The Internet of Things lets brands provide enhanced services for consumers. But its potential will only be achieved if marketers build trust with their audiences, argues Norman Wagner
The Internet of Things is growing fast. IoT devices are building hundreds, thousands and even millions of potential new pathways between businesses and consumers. Research from International Data Corporation (IDC) has found that the installed base of IoT endpoints will grow to more than 30bn by 2020, up from 12.1bn in 2015. Market spend could be as high as $1.3trn. Some of these devices are being placed in industrial settings, like sensors that help manufacturers manage their factories, for example. But the success of the emerging smart speaker market – an estimated 30m had been sold by June 2017, according to Morning Consult – shows how quickly consumers are taking to this tech. From Fitbits to thermostats and TVs to connected cars, connected devices are finally providing real benefits to consumers – like helping us get fit and control our music easily. But this is just the start. In a few years, the IoT will transform every aspect of our lives. In many cases, we probably won’t even notice, but we will appreciate the convenience it brings. As consumers, our new connected lifestyles will ensure we are surrounded by devices that try to make our lives better. And they will be powered by (often very personal) data. They will need to know, or be able to predict, when we are hungry, when we are looking for a parking place, when we want to (or should) go to bed, when our vitamin levels are too low, and what music will set the right mood in whatever environment we are in. Such granular real-time consumer information will provide marketers with better insight than ever before, but uptake and adoption will require hugely sensitive data handling. And I doubt marketers will ever be able to – or even should – use IoT devices as touchpoints for brand messages.
Consumer reactions to Burger King’s attempt to hack Google Home speakers, for example – when the brand inserted the line ‘OK Google’ into one of its TV ads to intentionally set off devices – shows how sensitive this area can be. Consumers were equally frustrated when Google built a Beauty and the Beast ad into the speaker. Building trust In order to succeed with IoT, marketers must focus on winning trust from consumers. That means creating relevant messages and being transparent about how they are using data. There are a number of tactics brands can follow: IoT buttons let brands enter consumers’ lives in a physical way. These simple, connected buttons let consumers order products just by tapping them. Several brands now own Amazon Dash buttons, while we’ve also seen order buttons attached to Gillette razor boxes and ‘Flic buttons’ on Domino’s pizza boxes. Brands can also use IoT devices to provide real-time benefits to consumers. A destination retail store, for example, could use connected tech to reach a nearby consumer’s mobile phone or connected car to let her know how many free parking spots are left.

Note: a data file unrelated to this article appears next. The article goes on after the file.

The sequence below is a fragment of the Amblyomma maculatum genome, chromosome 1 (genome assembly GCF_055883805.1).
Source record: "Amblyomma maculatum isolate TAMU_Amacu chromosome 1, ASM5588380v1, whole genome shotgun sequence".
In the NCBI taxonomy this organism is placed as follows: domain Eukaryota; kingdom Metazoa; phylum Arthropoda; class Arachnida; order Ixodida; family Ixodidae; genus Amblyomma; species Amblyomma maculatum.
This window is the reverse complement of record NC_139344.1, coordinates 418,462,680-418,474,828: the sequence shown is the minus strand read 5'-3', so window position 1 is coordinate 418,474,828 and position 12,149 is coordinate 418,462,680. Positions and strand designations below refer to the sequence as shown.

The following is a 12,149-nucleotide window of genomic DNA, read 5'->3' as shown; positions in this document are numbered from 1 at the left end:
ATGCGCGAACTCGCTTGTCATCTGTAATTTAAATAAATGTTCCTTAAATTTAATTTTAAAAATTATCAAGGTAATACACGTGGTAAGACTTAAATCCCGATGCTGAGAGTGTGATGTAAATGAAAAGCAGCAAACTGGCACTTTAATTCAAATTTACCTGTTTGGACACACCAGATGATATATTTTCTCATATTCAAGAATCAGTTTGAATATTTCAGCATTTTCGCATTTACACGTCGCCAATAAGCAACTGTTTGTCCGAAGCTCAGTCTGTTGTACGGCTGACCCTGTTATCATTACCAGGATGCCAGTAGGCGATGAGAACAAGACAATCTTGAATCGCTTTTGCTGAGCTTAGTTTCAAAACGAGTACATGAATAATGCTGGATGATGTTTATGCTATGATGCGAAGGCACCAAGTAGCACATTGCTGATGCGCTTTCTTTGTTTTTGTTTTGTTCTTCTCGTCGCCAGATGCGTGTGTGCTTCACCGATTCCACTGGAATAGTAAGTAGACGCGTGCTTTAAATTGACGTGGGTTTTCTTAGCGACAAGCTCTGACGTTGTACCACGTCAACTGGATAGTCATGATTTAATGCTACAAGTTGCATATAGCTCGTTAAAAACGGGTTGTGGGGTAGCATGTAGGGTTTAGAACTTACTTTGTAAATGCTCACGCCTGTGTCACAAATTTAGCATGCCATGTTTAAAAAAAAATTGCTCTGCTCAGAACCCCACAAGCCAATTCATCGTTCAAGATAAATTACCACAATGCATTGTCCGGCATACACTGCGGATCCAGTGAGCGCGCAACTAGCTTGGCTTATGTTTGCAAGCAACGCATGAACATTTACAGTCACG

Brands can also use IoT technology to make ‘dumb’ products smart. Diageo connected 100,000 whisky bottles to the internet so it could send a personalised video message to fathers. The result was outstanding. Diageo saw a 72% sales uplift during the Father’s Day period with a five-fold return on investment. Brands might also think about combining their devices or services with others. Uber and Spotify, for example, have already done this. You can now link your Spotify account to your Uber app to control the music playing in your taxi. Two apps talking to each other and a car? That’s IoT at its best. Ultimately, to win with the Internet of Things, brands need to offer relevant services to consumers and adopt a holistic, customer-centric and integrated approach to data. Do that and they’ll be more likely to fulfil their dreams of becoming a relevant part of people’s lives.
Making IoT work for your marketing requires a new way of thinking. You need to…
Be early. Just like apps, consumers will only be able to fit a limited number of IoT devices into their lives. So it’s important to get their attention early while they are still experimenting and getting used to these new behaviours.
Be respectful. Data is powerful but be careful how you use it. If you start overusing behavioural data to personalise messages or target people in certain places, consumers will think you’re spying on them and react negatively.
Be promotional. You need to launch and promote your IoT services before they can achieve what you want them to. Like apps, consumers will want to know how your IoT services will benefit them before they consider giving them a try.
Be consumer-centric. Don’t make the mistake of thinking IoT is all about your brand – it’s not. It’s about making life more convenient for people. Think how you can use the IoT to help consumers solve a problem, not just make yourself heard.
IoT is still in its early stages. To stay ahead of the game, you need to be brave and try new things. Rather than investing heavily in a single IoT service or device, you might be better off launching several smaller services first, and learning what works for your brand and what doesn’t.